After graduating, you’re thrown into the working world—this means real bills and real responsibilities. It might be your first taste of financial independence and that can be intimidating. But it’s essential to form healthy spending habits while you’re young and lay the groundwork for a prosperous adult life. Here are three simple tips that will help you manage your money post-graduation.
Tip #1: Create a budget
Now that you’re done with college and entering the real world, it’s time to put some thought into what responsible spending means by coming up with a budget.
Creating a realistic budget for yourself is one of the first and most important steps when it comes to wealth planning. It can help you keep track of where you’re spending money, stay financially disciplined, and save for the future.
There are a variety of ways to go about devising a budget. But first you’ll probably want to figure out where you stand financially, which means taking a hard look at your post-tax monthly income and projected living expenses.
Determine what kind of housing, transportation, and amenities you can afford based on what you make. Also don’t forget to factor student loan payments and any other outstanding debts into your monthly budget.
After this initial accounting, you should actually write down a budget. If this is your first time creating a budget for yourself, it might be a good idea to follow the simple “50/30/20” rule. This means dividing your post-tax monthly income as follows:
- 50% on needs such as rent, food, utilities, transportation, insurance, and any other necessary bills. These are things that are absolutely essential to surviving and holding down your job.
- 30% on luxuries such as concert tickets, streaming service subscriptions, vacations, and going out to restaurants and bars. These are essentially any items or services that you could live without.
- 20% devoted to building a savings account and investment portfolio. This may seem like a big chunk of your income, but having savings will absolutely come in handy in the future. If you lose your job or deal with an emergency at some point you’ll have a savings account to fall back on. Also, investing money into retirement accounts when you’re young will most likely pay huge dividends once you’re older.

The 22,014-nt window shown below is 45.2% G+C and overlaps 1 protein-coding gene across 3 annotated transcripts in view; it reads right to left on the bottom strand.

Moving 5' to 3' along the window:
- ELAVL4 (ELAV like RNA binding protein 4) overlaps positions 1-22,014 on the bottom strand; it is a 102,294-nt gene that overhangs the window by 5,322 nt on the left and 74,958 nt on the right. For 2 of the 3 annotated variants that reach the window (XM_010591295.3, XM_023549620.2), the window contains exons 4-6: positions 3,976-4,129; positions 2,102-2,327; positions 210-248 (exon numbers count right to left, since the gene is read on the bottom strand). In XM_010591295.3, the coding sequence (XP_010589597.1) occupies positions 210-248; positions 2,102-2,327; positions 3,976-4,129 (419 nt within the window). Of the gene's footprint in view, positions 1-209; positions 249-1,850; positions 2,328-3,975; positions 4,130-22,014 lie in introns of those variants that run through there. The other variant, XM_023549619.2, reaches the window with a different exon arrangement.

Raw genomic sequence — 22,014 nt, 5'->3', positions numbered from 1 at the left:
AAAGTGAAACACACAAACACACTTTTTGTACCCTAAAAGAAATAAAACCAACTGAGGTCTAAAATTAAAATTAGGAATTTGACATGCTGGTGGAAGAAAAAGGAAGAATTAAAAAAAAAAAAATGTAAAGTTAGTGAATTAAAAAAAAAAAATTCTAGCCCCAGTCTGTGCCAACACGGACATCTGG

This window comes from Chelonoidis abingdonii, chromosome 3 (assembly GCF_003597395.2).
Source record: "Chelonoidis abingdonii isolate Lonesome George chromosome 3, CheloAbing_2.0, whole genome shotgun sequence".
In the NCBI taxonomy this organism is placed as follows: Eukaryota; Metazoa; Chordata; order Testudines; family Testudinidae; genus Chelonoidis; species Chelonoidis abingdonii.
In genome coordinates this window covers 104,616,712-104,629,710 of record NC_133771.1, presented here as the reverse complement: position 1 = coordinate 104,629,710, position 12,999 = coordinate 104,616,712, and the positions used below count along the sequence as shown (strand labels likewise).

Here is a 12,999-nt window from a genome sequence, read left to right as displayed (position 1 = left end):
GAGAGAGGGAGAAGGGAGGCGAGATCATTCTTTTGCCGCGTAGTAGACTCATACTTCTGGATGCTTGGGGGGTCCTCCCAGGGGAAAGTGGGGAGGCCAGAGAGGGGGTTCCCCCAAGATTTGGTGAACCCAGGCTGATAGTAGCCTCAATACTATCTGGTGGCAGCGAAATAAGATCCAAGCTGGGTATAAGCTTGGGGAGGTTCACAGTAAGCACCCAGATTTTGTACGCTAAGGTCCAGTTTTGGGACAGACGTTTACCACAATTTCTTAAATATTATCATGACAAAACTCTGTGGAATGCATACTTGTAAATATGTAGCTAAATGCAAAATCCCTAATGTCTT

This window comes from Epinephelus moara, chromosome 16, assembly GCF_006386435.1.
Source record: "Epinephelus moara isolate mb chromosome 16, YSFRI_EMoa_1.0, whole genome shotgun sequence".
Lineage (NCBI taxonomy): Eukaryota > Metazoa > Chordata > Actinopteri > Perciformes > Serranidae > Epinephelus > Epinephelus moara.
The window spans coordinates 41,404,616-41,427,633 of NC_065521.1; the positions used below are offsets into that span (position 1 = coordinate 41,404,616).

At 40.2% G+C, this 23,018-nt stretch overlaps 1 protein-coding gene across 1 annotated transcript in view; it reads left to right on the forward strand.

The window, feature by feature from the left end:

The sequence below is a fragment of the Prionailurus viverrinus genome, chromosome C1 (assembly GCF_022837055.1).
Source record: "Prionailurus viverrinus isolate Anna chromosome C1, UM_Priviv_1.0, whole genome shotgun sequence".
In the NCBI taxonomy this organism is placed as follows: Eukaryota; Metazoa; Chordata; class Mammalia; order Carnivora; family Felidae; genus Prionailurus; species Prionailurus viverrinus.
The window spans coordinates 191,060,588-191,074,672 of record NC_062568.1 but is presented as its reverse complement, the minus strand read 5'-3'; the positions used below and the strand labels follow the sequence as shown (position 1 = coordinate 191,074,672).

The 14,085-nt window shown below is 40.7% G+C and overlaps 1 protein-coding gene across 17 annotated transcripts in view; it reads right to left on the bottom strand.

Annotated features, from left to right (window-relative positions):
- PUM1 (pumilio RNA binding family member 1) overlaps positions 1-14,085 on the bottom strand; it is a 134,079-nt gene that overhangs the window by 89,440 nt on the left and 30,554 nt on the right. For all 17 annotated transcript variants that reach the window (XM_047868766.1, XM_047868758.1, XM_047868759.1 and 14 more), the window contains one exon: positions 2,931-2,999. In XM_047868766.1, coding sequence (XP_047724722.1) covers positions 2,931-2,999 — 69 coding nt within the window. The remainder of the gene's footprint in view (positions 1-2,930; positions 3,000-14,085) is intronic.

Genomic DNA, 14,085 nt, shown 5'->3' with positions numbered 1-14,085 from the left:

Tip #2: Avoid taking on new debt
The last thing you want to do after gaining financial independence is dig yourself into a deep hole of debt. After graduating, you might even have student loan payments that are eating into your monthly income, and there’s no reason to add to this.
When you accrue debt, you enter into a financial obligation that eats away at each paycheck, puts you in a stressful position, and possibly limits future opportunities. For example, if you’re in debt you may find yourself in a predicament where you’re offered your dream job, but have to turn it down for a higher-paying, uninspiring job in order to keep up with your payments.
That being said, you can still have a credit card and use it responsibly. Use it for things that you know you can easily pay off on time in order to build credit and, in some cases, earn cash back or other benefits.
The bottom line is that you shouldn’t be spending more than you have. Live within your means and do your best to avoid unnecessary debt.
Tip #3: Put away money for retirement
Although retirement may seem far off in the distant future, it’s never too early to start saving. In fact, it’s best to save money when you’re young, as this will give your investments decades to mature.
Compounding growth can help you understand why it’s beneficial to start saving early in life. This is a process where you earn money from interest on your investments, and these earnings are reinvested along with the principal amount, allowing your money to grow exponentially over time.
Taking this into consideration, it’s easy to see that the earlier you start investing, the better chance you’ll have of building a lucrative savings account for your retirement.
The bottom line
Budgets will differ depending on an individual’s income and priorities. The best advice for anyone who’s learning how to manage their money is to just use common sense. Don’t buy things you can’t afford and don’t be shortsighted—keep the future in mind in order to avoid putting yourself in a tough position later down the road.